Managing Conflict in Relationships​

Barriers to effective communication

Communication skills allow members of a family to ask for what they want, to say ‘no’ when appropriate, and to express their feelings in such a way as to achieve their goals while maintaining the dignity of the other person in the interaction. These skills are also important in dealing with interpersonal conflict effectively. Certain things sometimes obstruct effective communication, including lack of skill, negative thoughts, strong emotions, indecision and the environment.

Lack of skill

People learn social behaviours by watching someone else do them first, practising them and refining them until they can be used to obtain good results. To be effective communicators we need to learn the skills (see below).

Strong emotions

Strong emotions such as anger, anxiety, frustration and guilt often interfere with using effective communication skills and can often drive ineffective interactions.


Ambivalence about what we want to do interferes with our ability to be clear and assertive in interpersonal interactions.


Aspects of the environment within which interactions occur can interfere with effective communication. Such aspects include significant levels of stress or obvious aggression.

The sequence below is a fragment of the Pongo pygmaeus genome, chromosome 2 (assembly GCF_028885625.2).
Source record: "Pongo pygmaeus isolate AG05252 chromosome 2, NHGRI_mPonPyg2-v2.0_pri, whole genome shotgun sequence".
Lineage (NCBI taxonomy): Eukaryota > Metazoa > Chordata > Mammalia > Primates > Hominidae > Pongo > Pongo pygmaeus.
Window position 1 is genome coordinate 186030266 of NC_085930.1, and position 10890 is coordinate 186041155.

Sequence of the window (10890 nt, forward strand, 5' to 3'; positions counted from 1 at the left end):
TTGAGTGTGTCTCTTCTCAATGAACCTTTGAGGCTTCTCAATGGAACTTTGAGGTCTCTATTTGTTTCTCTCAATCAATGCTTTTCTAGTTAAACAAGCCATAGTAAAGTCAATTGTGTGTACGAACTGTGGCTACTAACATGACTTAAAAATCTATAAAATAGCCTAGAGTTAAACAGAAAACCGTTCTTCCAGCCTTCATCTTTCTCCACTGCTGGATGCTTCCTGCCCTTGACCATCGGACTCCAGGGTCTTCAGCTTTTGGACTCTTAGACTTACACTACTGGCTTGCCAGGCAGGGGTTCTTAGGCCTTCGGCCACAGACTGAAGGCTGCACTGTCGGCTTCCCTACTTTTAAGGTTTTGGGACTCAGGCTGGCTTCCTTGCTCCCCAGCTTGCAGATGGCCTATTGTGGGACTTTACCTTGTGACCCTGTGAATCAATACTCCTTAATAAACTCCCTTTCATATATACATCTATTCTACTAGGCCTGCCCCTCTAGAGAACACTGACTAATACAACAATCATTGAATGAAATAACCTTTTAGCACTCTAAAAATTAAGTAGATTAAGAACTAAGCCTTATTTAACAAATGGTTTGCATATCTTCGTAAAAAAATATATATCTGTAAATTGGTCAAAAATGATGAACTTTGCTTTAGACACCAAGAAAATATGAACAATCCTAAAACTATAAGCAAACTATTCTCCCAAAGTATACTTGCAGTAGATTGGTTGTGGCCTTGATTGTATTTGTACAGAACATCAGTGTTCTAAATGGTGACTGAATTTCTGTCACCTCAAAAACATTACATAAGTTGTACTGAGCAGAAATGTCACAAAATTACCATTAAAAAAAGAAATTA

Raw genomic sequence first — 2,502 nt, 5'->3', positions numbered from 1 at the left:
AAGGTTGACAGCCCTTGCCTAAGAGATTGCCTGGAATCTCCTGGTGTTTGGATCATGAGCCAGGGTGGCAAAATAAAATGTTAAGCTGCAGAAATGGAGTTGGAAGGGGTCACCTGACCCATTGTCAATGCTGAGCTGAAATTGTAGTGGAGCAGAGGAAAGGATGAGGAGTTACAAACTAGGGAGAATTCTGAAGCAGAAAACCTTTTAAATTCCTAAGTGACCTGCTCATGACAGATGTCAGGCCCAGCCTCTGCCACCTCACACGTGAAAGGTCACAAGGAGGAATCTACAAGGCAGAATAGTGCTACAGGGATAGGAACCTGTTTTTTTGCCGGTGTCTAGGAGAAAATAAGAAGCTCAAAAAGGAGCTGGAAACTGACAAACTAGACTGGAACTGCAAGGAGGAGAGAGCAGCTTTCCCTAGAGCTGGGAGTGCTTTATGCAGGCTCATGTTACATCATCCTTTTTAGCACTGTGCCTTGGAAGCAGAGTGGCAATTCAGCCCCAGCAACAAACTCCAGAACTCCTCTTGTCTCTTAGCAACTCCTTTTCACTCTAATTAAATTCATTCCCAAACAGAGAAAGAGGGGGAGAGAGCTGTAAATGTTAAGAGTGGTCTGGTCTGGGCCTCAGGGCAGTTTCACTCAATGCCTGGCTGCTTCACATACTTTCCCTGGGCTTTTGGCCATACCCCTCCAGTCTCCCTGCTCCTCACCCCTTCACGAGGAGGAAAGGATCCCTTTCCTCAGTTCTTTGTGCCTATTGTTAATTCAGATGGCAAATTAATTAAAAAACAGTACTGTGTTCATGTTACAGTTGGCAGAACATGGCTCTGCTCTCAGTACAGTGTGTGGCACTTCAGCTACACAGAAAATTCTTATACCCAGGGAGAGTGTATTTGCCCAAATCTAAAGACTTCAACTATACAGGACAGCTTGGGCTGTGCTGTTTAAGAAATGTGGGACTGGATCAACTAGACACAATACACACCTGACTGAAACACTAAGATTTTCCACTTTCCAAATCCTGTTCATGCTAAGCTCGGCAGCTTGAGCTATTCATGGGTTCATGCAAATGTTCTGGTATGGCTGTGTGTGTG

Basic communication skills

Communication is a two-way process between a sender of information and a receiver of information. To be effective, communication involves the use of four skills:

  1. Levelling
  2. Listening
  3. Validating
  4. ‘I…’ statements


Effective communication can only occur when both parties know all the relevant information (thoughts, feeling and facts). It is wrong to expect others to know what is on our minds. Misunderstanding and conflict commonly arise because one party does not know important information. Levelling means giving the other person information about
your thoughts and feelings, rather than expecting her or him to read your mind. It is also important to regularly check that the other person has understood what it is you are saying. Essentially, this skill is the development of a level playing field in all interpersonal interactions.


This skill not only involves hearing but actively processing what others say. This requires directing our attention to what others say rather than what we are going to say next.


This skill involves communicating to others that you have heard their position or opinion. It is not necessary to understand or agree with them, but it is important to recognise and accept their rights to feel and think as they do. It is important to accept that what others say about how they are feeling is true.

‘I…’ statements

When you communicate how you feel to someone, are making a request, or saying ‘no’ to a demand, begin what you say with the expression ‘I’. In this way you take responsibility for your wants and feelings rather than putting them on to the other person, which can lead to defensiveness and hostility.

An example of these communication techniques…

“I feel worried and frustrated when you don’t take your medication because it is an important aspect in the management of your illness (‘I’ statement). I understand that you may have concerns about the side-effects of the medication (validation) and I am here to support you and listen if you need someone to talk to (willingness to listen)”.

Verbal and non-verbal communication

Communication methods

Experts say that communicationis composed of different methods: words, voice, tone and non-verbal cues. Of these, some are more effective in delivering a message than others.